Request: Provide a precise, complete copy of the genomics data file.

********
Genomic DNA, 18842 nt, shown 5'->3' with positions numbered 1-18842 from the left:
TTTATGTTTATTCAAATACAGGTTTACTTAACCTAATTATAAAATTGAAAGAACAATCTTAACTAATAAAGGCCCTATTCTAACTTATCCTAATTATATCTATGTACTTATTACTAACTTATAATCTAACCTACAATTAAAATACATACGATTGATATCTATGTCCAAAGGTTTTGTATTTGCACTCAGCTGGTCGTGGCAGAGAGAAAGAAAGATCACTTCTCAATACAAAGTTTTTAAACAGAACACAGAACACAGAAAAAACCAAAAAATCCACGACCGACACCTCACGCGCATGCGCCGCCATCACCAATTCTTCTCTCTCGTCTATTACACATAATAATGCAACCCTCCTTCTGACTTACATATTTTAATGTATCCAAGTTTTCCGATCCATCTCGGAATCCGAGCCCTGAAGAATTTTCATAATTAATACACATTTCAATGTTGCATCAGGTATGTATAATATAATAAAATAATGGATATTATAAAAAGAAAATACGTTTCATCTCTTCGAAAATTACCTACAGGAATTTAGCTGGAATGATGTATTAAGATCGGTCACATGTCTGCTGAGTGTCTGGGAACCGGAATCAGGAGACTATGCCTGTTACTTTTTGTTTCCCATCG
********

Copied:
Genomic DNA, 18842 nt, shown 5'->3' with positions numbered 1-18842 from the left:
TTTATGTTTATTCAAATACAGGTTTACTTAACCTAATTATAAAATTGAAAGAACAATCTTAACTAATAAAGGCCCTATTCTAACTTATCCTAATTATATCTATGTACTTATTACTAACTTATAATCTAACCTACAATTAAAATACATACGATTGATATCTATGTCCAAAGGTTTTGTATTTGCACTCAGCTGGTCGTGGCAGAGAGAAAGAAAGATCACTTCTCAATACAAAGTTTTTAAACAGAACACAGAACACAGAAAAAACCAAAAAATCCACGACCGACACCTCACGCGCATGCGCCGCCATCACCAATTCTTCTCTCTCGTCTATTACACATAATAATGCAACCCTCCTTCTGACTTACATATTTTAATGTATCCAAGTTTTCCGATCCATCTCGGAATCCGAGCCCTGAAGAATTTTCATAATTAATACACATTTCAATGTTGCATCAGGTATGTATAATATAATAAAATAATGGATATTATAAAAAGAAAATACGTTTCATCTCTTCGAAAATTACCTACAGGAATTTAGCTGGAATGATGTATTAAGATCGGTCACATGTCTGCTGAGTGTCTGGGAACCGGAATCAGGAGACTATGCCTGTTACTTTTTGTTTCCCATCG